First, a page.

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Baseball Players Issue Apologies Over Old Offensive Tweets That Resurfaced


Today's lesson in everything on the Internet lives forever comes courtesy of Major League Baseball. Sean Newcomb, Trea Turner, Josh Hader - they are all pro baseball players in their mid-20s. And each of them has had to apologize over the past two weeks for homophobic and racist tweets they sent back when they were in high school. Lauren Walsh is a brand strategist. She works with professional athletes. She's here to talk more about it. Welcome to the program.

LAUREN WALSH: Hi, Audie. Thanks for having me.

CORNISH: So just so we're clear - are any of these players clients of yours?

WALSH: They are not.

CORNISH: OK. You sound relieved. OK.


WALSH: Of course.

CORNISH: So we learned of you from reading an Associated Press story about this, so we know you have some thoughts. If you have a 25-year-old client, who is new, basically do you just say out of the gate go clean your social media posts?

WALSH: Yes, for anyone. Anyone that we work with, that's actually the first step that we take - is we go through every single account that they have ever had and look at every single post that they've ever put up since the inception of the account.

CORNISH: Is deleting enough? I mean, I feel like you can find anything on the Internet, especially stuff that maybe is forgotten.

WALSH: You can. A lot of times - and people even, you know, these days will take screenshots. However, you just have to do what is in your control. So you have to hope that, you know, deleting is enough. But also we asked the questions of, you know, do you have people out there who maybe have a vengeance against you? You know, past relationships - is there anyone else that we need to speak with where, somewhere down the line, something could come up?

CORNISH: In the world of sports, everyone's got rivals. So that seems like a tall order.

WALSH: It is. It is. It definitely is, and you never know how it's going to come out. But the thing is it's about being prepared. So that when it comes out, you have a plan. And that's typically what we try to do is we will ask our clients and say, just be honest with us. Is there anyone out there who may have something on you and would they have a reason to bring it to light? And if they say yes, we're going to dig into it. And we're going to actually have an action plan. You know, it may - we may keep it away, and it may never have to be used, but there is a plan in place that we can get ahead of that issue as soon as it comes out.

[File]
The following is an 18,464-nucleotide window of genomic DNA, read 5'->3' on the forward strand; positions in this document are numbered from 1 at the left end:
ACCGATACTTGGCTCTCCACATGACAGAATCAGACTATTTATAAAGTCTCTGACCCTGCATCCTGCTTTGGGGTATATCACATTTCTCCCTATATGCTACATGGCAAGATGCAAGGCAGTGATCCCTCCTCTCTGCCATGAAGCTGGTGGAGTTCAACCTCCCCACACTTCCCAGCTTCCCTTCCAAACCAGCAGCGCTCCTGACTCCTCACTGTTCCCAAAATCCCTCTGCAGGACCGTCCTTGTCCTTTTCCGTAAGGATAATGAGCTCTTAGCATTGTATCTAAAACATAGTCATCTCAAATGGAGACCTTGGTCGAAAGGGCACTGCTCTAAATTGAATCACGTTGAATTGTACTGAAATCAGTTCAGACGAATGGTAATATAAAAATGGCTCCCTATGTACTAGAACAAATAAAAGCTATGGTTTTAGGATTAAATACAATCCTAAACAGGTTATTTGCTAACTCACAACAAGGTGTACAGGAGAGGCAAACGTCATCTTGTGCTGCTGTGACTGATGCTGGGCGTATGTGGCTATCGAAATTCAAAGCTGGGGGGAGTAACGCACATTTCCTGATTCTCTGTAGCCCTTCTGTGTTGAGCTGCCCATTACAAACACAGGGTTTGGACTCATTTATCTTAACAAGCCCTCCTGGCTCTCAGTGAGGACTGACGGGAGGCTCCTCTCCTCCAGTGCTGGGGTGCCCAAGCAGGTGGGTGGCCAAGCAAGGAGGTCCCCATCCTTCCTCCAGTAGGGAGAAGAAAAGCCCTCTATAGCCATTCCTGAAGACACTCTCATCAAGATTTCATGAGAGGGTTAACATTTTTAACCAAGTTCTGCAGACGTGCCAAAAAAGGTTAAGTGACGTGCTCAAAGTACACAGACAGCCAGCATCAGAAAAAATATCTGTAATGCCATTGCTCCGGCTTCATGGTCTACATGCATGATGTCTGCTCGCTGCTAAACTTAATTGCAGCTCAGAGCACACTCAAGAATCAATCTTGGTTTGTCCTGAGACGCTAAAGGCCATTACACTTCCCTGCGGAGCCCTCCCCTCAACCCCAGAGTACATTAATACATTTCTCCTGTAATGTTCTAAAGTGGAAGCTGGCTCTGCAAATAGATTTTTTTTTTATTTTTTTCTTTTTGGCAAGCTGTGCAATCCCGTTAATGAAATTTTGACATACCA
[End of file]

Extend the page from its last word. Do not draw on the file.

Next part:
CORNISH: OK, so that's how you advise people. In the meantime, do you think there should be a kind of statute of limitations on some of these tweets? You know, some of these players have said, look, I was young. I was stupid. You know, I was kidding, and I was a kid. Should they be held to account for things they did when they were teens?

WALSH: Here's the thing. It comes down to, who are they today? If they are a different person - because for a lot of them, it was honestly seven, eight, you know, nine years ago - then you have to give them a little bit of the benefit of the doubt because we all were different people back then. However, if their actions today are still reflecting things that they put out back then, then of course they absolutely need to be held accountable to all of that.

CORNISH: We know that there are young people, for instance, who try and keep their Facebook clean, so to speak, because they know that colleges might be looking at their, you know, social media. Do you think young athletes have felt the same way? I mean, is this them kind of catching up to their peers?

WALSH: I actually think that it hasn't really come across as strongly as it should. I'm hoping that seeing the consequences that these athletes are facing that it will. However, I still think a lot of these young athletes think that they're invincible, or they also think, you know, who am I? You know, I'm a high-school student athlete. I'm not a professional athlete. Who cares what I put out there? So hopefully it starts to ring true, but I also want to put a little bit of onus on the coaches and on the staff and the people who are viewed as, you know, leaders and the people around them who are setting the example, to have them push a little bit harder and say, look, it doesn't just matter what you put out today. It's something that could come out 10, 15, 20 years from now and have an effect on you.

CORNISH: Lauren Walsh is the president and CEO of LW Branding, a PR sports agency. Thanks so much.

WALSH: Thank you.

(SOUNDBITE OF WES MONTGOMERY'S "BUMPIN' ON SUNSET") Transcript provided by NPR, Copyright NPR.

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